Second, our team’s abundance of time and effort were providing the skills and resources that Kodiak Baptist Mission lacked to make the repairs on their own.

Third, the project was too immense to accomplish for a team our size under normal circumstances, requiring several hours of overtime for eight consecutive days, through the final workday of our mission trip to complete the project.

Finally, we had the privilege of experiencing daily encouragement from our gracious Lord by witnessing miraculous answers to the prayers of many that helped us overcome extenuating circumstances.

While our team worked with minimal interpersonal tensions and strong relationships formed for the hours we worked closely in a limited space, not all of the above lessons were realized in the midst of the project or without challenges. As the coordinator of the mission trip, I admit that I felt our team was called to accept the roofing project, but I accepted with some fears and concerns about whether or not we would complete the project without injuries.

First, the size and conditions of the roof and house were extremely difficult; the executive director later informed us later in the week, several teams over the past two years declined the job for the number of difficulties involved.

Second, Kodiak’s climate is a temperate rain forest where it is common to rain three to four days per week and any bit of rain would have slowed us down enough to prevent us from finishing. Our church prayed for 40 days leading up to and throughout the trip and each team member recruited a minimum of ten additional prayer partners all of whom were praying for suitable weather to complete our assignments. For our entire trip, the weather was dry, a stretch the native islanders had never observed. The successful completion of the project was obviously the result of willingness to accept a calling with faith and not just on assessing our human capacity, selfless commitment to serve God and His mission, answered prayer, and our team working with mutual respect and humility towards one another.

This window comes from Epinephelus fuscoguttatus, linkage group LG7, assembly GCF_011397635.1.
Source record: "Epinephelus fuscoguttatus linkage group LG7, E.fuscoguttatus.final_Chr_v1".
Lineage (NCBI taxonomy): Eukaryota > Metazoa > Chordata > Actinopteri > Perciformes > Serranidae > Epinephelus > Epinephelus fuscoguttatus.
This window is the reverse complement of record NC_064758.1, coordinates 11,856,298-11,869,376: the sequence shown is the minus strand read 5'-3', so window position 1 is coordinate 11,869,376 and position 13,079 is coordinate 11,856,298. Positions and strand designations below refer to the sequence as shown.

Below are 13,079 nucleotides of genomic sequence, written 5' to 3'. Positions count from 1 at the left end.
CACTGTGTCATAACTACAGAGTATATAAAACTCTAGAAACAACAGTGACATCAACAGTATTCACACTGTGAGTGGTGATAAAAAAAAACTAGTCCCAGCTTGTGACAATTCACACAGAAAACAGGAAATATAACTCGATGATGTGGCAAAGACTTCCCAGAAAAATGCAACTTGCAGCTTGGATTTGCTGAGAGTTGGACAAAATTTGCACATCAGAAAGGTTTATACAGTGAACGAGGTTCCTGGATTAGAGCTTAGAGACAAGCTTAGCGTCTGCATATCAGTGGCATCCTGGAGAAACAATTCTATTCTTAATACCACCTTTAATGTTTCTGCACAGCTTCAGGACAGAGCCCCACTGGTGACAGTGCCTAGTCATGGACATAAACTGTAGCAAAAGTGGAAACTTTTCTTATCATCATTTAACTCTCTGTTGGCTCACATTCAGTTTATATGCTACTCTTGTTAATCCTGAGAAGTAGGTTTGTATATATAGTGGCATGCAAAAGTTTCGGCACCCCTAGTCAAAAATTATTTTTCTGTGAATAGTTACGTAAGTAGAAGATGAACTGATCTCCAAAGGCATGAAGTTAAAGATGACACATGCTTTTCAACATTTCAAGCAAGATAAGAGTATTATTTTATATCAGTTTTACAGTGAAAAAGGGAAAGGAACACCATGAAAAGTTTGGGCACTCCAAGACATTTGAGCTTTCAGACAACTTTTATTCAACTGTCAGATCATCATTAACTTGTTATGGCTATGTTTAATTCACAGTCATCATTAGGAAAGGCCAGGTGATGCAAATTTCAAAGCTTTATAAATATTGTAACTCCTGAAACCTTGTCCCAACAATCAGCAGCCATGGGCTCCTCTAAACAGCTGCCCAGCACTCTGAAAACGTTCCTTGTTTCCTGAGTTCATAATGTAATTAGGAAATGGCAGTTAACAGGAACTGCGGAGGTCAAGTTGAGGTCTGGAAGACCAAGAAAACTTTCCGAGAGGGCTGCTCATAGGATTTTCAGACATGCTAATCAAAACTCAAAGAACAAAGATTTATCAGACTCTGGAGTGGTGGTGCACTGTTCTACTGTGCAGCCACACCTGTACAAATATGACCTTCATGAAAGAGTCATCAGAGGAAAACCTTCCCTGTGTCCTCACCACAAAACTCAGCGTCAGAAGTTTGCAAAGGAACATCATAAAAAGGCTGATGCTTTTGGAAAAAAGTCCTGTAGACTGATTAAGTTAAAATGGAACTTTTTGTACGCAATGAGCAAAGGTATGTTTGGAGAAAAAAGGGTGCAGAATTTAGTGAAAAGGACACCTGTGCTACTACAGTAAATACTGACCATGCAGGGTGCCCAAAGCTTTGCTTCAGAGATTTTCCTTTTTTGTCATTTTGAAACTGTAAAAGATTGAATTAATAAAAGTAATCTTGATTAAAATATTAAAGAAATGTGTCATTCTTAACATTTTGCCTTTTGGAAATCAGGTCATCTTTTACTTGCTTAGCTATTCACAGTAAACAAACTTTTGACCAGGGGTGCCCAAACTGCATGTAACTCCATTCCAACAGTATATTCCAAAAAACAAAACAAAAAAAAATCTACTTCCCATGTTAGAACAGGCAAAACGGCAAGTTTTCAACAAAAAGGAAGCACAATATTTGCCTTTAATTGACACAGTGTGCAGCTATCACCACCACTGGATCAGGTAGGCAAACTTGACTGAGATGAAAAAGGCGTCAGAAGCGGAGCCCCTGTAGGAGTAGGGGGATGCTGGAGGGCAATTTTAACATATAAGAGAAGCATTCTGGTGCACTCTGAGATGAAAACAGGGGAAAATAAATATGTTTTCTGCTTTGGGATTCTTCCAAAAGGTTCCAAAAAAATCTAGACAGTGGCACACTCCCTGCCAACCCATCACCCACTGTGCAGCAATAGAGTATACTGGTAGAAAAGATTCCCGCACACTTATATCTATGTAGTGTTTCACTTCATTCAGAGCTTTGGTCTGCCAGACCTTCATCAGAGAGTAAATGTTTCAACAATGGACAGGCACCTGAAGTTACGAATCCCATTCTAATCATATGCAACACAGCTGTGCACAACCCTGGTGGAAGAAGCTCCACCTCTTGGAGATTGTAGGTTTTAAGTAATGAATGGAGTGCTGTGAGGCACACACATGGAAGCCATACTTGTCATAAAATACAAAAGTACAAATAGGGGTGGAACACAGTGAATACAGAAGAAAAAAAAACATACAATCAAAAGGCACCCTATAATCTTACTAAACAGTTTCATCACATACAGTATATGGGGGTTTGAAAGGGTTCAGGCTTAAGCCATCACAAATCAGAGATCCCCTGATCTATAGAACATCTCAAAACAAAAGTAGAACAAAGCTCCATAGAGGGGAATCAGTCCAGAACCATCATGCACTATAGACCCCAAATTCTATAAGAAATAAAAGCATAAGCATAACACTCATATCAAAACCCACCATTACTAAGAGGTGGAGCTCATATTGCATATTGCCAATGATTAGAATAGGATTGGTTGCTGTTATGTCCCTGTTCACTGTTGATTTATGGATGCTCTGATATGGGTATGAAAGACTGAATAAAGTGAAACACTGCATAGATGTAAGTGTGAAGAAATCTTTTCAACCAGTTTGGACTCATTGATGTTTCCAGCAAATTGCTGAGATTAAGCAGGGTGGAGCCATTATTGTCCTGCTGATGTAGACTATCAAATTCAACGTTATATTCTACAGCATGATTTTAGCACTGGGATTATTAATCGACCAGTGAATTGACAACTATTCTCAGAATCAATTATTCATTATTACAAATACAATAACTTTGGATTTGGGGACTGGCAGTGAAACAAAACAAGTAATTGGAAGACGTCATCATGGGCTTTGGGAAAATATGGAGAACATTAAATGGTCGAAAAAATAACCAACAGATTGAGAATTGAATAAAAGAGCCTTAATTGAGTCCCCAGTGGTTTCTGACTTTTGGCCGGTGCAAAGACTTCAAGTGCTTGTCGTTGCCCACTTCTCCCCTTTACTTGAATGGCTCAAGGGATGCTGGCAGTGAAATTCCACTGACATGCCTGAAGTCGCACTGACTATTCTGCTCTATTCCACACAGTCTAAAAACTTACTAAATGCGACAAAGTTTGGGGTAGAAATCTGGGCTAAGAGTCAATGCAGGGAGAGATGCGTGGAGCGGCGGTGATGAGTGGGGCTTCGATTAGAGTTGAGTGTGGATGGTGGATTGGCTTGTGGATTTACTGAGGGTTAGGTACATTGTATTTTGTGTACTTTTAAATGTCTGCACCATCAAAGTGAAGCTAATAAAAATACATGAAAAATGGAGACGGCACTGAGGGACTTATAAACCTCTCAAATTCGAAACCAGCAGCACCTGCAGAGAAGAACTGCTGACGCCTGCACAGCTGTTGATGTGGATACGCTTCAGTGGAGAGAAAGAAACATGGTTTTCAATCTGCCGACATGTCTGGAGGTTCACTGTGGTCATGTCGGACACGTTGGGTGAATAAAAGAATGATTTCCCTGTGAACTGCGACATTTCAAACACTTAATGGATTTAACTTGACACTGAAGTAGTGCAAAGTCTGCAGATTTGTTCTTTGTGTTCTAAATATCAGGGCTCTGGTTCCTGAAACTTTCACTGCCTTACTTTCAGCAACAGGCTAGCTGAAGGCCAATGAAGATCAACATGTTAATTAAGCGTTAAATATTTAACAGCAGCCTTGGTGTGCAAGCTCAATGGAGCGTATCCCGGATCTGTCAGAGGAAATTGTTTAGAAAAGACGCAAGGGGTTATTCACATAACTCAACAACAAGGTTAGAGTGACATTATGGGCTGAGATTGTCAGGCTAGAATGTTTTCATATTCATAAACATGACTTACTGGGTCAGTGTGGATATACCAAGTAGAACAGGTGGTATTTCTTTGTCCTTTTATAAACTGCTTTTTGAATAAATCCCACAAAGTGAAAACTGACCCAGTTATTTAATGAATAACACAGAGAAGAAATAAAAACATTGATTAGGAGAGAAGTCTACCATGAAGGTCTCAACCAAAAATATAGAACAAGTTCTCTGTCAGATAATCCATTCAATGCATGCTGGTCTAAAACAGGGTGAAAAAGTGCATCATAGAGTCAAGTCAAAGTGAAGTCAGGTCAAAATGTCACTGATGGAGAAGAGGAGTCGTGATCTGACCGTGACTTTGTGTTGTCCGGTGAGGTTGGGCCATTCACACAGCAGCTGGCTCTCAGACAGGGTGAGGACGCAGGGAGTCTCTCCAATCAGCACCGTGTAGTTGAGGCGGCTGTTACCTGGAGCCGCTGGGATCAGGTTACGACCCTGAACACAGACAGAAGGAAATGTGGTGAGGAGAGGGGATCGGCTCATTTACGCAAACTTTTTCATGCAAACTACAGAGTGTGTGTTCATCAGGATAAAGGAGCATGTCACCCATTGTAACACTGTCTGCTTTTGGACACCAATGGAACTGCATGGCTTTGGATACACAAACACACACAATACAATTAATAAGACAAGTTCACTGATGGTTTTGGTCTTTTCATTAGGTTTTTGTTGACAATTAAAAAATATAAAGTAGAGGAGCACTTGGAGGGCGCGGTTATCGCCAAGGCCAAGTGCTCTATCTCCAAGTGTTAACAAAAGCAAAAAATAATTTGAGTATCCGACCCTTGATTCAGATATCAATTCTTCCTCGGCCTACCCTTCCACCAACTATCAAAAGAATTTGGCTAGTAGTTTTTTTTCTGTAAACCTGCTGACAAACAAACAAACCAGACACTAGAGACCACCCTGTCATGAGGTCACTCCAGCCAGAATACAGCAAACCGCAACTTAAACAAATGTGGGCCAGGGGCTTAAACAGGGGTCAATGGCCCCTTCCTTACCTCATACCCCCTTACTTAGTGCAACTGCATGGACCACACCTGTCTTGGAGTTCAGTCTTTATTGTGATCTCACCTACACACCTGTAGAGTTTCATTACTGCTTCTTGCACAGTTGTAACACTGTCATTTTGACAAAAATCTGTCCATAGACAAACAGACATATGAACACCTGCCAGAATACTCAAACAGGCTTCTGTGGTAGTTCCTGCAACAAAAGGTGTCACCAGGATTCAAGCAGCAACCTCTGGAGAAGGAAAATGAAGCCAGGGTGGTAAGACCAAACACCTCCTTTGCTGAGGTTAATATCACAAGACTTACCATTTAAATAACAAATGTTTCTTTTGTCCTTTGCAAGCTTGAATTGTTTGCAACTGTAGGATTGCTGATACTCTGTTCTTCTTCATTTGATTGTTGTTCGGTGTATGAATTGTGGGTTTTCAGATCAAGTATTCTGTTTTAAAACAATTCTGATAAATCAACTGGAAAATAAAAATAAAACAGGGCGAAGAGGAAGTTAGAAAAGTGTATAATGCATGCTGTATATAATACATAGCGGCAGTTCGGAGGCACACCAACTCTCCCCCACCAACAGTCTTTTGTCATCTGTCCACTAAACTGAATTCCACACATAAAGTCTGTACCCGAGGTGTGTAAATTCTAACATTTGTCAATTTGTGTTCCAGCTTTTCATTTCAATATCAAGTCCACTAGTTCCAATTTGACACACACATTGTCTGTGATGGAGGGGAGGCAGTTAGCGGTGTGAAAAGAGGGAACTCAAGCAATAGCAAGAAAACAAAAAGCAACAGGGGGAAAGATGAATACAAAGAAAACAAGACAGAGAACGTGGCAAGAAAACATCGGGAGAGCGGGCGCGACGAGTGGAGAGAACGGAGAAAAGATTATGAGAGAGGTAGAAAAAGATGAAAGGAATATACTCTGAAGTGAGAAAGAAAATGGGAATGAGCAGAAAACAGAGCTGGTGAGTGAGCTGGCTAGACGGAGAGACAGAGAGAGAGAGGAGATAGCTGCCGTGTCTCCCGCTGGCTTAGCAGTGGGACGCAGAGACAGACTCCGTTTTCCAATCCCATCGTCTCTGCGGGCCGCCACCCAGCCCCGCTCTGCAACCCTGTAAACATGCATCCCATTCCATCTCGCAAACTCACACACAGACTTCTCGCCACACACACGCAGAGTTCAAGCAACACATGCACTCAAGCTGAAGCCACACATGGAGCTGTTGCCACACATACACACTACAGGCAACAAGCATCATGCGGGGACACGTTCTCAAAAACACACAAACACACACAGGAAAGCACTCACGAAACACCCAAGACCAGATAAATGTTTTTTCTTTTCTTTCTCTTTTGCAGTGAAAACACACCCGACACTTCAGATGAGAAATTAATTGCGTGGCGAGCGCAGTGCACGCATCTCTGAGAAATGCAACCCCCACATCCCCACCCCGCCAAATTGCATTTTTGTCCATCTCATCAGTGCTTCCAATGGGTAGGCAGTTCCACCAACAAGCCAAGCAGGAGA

Dan LaValla is Director of Library Services and Development Associate at Biblical. He is Chair of the Endowment Committee for the American Theological Library Association and is very active in his church and community, coaching youth baseball and football and has served on several community boards. See also http://www.biblical.edu/index.php/daniel-lavalla


Written by Dave Lamb Monday, 12 August 2013 00:00

I was running in the rain a few weeks ago.  Later that day, a friend from work who spotting me on my rainy run asked, “Why do you run in the rain?”  (Usually when friends honk at me on my runs, I wave, but without my glasses I have no idea who I’m waving to.)

I said, “I like to run in the rain.”  I don’t understand the fear of rain.  If it rains we stay inside, we use umbrellas, we cancel golf tournaments and baseball games (but not football…).  We don’t go on runs. 

I like the rain.  I don’t like the fact that it makes my hair frizzy, but compared to the bigger problems facing humanity (national debt, climate change, royal baby names), a little moisture on the head seems trivial.